Minister of the Environment confirms coal dust was on Caribbean beaches


The Minister of the Environment confirmed Tuesday that “black spots” seen on beaches in Santa Marta in 2013 and early 2014 were the result of coal dust from coal barges in the harbor.

The minister, Luis Alfonso Escobar was quick to point out that it was not possible to discern which of the coal companies was at fault for the pollution seen at the beach at the time of his statement.

The Colombian environmental organization INVEMAR, which is supporting the Ministry of Environment in its’ analysis said that the government knew there were three companies managing coal in the Santa Marta area at the time in question.  These were Project Cordoba, New Port and Drummond Coal River a national media source reported.  Environmental authorities are analyzing the water quality to determine the source says the INVEMAR director according to W Radio.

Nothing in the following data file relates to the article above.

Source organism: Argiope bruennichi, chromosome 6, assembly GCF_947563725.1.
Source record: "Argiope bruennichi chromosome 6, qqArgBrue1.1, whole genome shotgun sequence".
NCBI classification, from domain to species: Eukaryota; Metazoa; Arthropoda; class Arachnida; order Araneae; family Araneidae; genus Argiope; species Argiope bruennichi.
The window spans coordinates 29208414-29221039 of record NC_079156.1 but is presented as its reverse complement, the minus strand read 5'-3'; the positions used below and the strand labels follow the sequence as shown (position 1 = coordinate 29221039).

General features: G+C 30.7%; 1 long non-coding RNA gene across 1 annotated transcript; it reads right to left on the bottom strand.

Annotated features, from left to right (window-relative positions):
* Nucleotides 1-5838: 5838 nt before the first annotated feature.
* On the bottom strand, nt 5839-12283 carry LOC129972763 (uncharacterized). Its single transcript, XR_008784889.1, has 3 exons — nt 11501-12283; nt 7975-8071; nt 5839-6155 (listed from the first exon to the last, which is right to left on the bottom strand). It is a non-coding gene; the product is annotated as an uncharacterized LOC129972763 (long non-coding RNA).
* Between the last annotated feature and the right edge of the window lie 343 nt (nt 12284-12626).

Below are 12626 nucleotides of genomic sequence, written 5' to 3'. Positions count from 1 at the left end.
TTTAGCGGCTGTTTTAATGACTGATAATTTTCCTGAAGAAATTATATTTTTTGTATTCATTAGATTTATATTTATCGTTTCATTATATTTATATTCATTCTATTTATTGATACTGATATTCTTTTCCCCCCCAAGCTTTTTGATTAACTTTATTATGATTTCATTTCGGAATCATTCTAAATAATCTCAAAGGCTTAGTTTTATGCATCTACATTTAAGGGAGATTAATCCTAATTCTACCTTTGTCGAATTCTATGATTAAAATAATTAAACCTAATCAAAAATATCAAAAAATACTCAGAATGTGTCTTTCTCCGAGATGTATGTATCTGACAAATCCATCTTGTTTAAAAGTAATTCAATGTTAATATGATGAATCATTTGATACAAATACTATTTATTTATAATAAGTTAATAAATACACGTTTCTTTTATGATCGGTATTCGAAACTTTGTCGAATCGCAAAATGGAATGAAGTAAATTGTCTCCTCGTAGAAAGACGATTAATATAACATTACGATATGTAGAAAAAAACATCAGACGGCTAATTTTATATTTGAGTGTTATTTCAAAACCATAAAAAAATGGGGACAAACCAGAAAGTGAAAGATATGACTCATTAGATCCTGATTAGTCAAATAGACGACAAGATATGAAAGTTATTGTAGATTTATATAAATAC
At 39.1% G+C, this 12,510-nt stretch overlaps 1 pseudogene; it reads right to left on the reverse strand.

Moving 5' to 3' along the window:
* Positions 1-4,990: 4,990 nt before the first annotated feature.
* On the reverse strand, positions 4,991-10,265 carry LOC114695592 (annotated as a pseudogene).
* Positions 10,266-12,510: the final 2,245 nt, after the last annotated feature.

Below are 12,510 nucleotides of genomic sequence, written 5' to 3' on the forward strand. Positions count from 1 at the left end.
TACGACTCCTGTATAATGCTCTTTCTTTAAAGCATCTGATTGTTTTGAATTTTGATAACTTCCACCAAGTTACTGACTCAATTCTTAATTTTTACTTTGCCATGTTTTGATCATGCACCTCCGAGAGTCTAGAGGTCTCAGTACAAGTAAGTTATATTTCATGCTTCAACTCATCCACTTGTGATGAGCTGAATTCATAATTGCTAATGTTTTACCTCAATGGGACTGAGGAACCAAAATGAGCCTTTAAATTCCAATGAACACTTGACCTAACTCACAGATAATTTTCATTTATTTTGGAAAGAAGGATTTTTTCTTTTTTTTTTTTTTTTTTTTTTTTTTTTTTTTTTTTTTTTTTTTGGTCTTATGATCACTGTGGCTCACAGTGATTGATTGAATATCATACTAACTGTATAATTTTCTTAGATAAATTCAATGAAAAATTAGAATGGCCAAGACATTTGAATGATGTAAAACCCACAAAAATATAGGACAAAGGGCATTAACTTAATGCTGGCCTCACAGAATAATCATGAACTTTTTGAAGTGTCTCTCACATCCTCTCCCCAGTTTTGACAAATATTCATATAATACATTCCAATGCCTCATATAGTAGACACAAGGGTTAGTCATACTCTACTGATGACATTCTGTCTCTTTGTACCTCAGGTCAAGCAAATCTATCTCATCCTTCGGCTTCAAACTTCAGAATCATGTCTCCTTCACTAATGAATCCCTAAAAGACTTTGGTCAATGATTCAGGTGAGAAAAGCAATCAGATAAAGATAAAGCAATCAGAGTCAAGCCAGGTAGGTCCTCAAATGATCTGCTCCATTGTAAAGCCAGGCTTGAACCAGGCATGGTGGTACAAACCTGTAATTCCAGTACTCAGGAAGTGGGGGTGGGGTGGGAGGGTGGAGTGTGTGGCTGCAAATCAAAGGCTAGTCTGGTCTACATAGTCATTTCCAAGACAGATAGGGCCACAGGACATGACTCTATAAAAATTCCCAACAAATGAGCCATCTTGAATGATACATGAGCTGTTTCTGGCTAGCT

He acknowledged that the US company Drummond was loading coal onto barges at the same time that the coal dust was seen on the beaches it was also possible that the pollution was the result of previous barges.

MORE: Caribbean coal spill coverup investigated

The US company Drummond is currently in hot water with the Colombian government for dumping over 2000 tons of coal into the Caribbean sea of the coast of Santa Marta while sinking in early 2013.

MORE: Colombia fines Drummond $3.5M over Caribbean coal dump

Drummond was later fined $3.5 million dollars in December of 2013 and forced to clean up the water and beaches affected by the dumping.  


The post Minister of the Environment confirms coal dust was on Caribbean beaches appeared first on Colombia News | Colombia Reports.

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